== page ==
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Re: authenticity tied to freedom and responsibility

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  • devindersingh
    Freedom is not a being: it is the being of man, that is to say, his not-being . A very cryptic mantra. Let us try to unveil the Shekinah. Being means
    Message 1 of 5 , Feb 9, 2013
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      "Freedom is not a being: it is the being of man, that is to say, his
      not-being". A very cryptic mantra. Let us try to unveil the Shekinah.
      "Being" means "be-ing" i.e. existing, something persisting, continuing
      in the same condition, something fixed, a status. Freedom is not a thing
      of that kind, it is movement: even so, it is not a continuous movement.
      According to Bergson, the true, the ultimate reality is a continuity of
      urge (élan vital); according to Sartre, however, in line with the
      trend of modern scientific knowledge, the reality is an assemblage of
      discrete units of energy, packets or quanta. So freedom is an urge, a
      spurt(jaillissement): it acts in a disconnected fashion and it is
      absolute and unconditional. It is veritably the wind that bloweth where
      it listeth. It has no purpose, no direction, no relation: for all those
      attributes or definitions would annul its absoluteness. It does not stop
      or halt or dwell upon, it bursts forth and passes. It does not exist,
      that is stay: therefore it is non-being. Man's being then consist of a
      conglomeration (ensemble) of such freedoms. And that is the whole
      reality of I man, his very essence. We have said that a heavy sense of
      responsibility hangs upon the .free Purusha: but it appears the Sartrian
      Purusha is a divided personality. In spite of the sense of
      responsibility (or because of it?) he acts irresponsibly; for, acting
      otherwise would not be freedom. Sartre too cannot ignore the fact that
      the free being is not an isolated phenomenon in the world; it exists
      along with and in the company of others of the same nature and quality.
      Indeed human society is that in essence, anassociation of freedoms,
      although these movements of freedom are camouflaged in appearance and
      are not recognised by the free persons themselves. The interaction
      between the free persons, the reflection of oneself in others and the
      mutual dependence of egos is a constant theme in the novels and plays of
      Sartre.

      'Freedom cannot be real freedom unless it is licence : yet society means
      a curtailment or inhibition or modification of this absolute liberty.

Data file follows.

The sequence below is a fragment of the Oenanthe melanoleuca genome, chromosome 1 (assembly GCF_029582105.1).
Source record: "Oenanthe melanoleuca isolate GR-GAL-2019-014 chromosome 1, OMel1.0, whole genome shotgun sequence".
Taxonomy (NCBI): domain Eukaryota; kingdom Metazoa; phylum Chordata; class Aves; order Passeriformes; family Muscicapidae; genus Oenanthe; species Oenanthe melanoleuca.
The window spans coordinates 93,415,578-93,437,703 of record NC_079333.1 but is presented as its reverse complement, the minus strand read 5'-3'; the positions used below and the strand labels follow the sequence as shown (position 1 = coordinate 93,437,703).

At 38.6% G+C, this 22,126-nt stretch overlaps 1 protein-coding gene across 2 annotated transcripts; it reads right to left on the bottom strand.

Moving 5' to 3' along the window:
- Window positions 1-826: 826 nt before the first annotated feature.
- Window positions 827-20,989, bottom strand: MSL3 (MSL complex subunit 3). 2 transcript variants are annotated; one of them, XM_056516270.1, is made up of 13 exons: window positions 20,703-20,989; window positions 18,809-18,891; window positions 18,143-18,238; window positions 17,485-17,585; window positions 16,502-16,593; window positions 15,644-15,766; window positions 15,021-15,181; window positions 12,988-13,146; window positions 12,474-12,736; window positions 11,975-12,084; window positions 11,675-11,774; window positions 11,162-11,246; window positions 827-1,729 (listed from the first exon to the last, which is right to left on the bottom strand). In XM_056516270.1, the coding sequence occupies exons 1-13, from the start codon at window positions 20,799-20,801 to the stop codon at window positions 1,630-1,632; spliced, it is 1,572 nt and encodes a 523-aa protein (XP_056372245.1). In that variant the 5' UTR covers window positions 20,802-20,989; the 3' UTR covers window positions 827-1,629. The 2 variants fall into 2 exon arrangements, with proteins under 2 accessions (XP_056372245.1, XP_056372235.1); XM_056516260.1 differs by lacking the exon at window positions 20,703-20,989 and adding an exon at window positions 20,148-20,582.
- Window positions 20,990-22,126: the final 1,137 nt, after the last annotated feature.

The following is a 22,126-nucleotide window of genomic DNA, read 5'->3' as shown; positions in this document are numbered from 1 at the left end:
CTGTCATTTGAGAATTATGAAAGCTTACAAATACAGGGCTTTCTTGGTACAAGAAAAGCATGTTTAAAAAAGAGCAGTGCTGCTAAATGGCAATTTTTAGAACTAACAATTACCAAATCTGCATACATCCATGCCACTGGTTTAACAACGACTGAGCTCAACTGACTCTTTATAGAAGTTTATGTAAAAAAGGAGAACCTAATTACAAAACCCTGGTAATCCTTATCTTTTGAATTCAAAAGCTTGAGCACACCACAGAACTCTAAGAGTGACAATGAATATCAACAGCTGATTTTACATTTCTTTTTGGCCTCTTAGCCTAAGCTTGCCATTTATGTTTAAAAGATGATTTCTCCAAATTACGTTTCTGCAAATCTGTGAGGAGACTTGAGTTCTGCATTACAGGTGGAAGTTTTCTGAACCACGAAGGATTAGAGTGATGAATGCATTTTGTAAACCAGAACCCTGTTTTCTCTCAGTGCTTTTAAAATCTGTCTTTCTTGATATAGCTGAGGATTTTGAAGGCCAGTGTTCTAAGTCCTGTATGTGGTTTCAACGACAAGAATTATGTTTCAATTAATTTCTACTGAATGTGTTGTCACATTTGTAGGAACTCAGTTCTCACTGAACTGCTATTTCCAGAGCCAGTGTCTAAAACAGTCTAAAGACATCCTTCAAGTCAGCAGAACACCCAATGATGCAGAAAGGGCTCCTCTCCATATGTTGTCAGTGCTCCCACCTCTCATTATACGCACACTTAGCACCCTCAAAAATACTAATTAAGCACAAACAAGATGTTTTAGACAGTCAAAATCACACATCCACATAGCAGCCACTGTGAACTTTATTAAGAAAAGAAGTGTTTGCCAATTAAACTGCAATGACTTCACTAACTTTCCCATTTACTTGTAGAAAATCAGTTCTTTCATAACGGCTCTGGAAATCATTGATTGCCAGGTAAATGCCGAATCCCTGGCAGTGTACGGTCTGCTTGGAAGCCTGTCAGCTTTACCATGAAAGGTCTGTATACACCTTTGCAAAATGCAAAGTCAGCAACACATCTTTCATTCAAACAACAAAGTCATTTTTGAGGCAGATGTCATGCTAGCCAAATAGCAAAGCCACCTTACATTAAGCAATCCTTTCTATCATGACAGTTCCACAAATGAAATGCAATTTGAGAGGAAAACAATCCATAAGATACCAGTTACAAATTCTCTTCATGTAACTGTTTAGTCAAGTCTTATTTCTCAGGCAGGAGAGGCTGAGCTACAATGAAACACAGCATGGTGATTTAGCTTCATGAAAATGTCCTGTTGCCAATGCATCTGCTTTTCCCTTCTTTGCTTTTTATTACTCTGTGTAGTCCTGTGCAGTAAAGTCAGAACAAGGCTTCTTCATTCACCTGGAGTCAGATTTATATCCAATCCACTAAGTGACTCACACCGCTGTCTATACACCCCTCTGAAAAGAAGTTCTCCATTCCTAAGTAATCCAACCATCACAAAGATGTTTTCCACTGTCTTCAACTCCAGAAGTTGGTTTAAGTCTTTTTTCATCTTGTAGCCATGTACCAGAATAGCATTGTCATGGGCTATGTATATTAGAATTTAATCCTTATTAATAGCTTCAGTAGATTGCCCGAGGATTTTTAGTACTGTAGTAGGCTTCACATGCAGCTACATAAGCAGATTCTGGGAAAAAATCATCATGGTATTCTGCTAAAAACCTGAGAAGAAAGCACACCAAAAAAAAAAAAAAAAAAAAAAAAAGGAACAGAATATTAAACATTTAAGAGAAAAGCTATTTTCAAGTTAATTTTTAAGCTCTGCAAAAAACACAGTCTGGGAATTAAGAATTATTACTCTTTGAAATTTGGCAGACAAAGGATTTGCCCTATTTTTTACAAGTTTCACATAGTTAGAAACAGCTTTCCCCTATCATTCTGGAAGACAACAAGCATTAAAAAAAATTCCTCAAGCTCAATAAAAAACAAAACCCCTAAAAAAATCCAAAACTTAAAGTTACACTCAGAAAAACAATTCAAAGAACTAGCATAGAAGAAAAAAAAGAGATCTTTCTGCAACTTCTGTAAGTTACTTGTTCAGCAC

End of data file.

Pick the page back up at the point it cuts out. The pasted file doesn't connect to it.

This, conflict has never been resolved in Sartre and is fundamental to
      his ideology, 'the source of his tragic nihilism.

      [http://sriaurobindoashram.com/Content.aspx?ContentURL=_StaticContent/Sr\
      iAurobindoAshram/-09%20E-Library/-03%20Disciples/Nolini%20Kanta%20Gupta/\
      Volume-1/-63_sartrian%20Freedom.html]
      --- In existlist@yahoogroups.com, eduardathome wrote:
      >
      > [Are you saying political involvement is wrong, or are you saying
      that
      > because everyone probably acts authentically, we've no basis at all to
      > oppose them? ]
      >
      > Neither.
      >
      > All I am saying is that it is likely that Moussa in Mali is acting
      > authentically, because he is evil. You are acting authentically when
      what
      > you do is what you think. It's as simple as that. There is no link
      with
      > freedom and responsibility. These are qualifications of a 3rd party
      and
      > authenticity is of the individual themselves.
      >
      > The term "freedom" in the essay you provided isn't the "freedom" as I
      had
      > thought. For reason being that you linked it with "responsibility".
      What
      > the essay is getting at is that one is transparent ... you freely act
      as you
      > think. As far as Moussa is concerned, I think he is being
      transparent. He
      > isn't doing something that he would not do otherwise. Granted, it is
      my
      > guess, but I think that he follows the doctrine because it suits his
      > character. He chooses freely to follow the doctrine that demands
      violence.
      >
      > There is another article in today's newspaper about Mali. This time
      the
      > stories of what went on in Gao over the past 10 months, before the
      French
      > drove out the Islamic nuts.
      >
      > Le chief of the Islamic police, Ali Touré, asked Dr Aziz
      Maïga, who is
      > responsible for surgery at the hospital, to help amputate the hands
      and feet
      > of thieves. Touré said ....
      >
      > â€" La charia [loi islamique], c’est la voix de
      Dieu, a dit Ali Touré.
      > On veut couper les mains des voleurs, mais on ne sait pas comment
      faire.
      > Fais-le pour nous.
      >
      > "The Sharia is the voice of God. We want to cut off the hands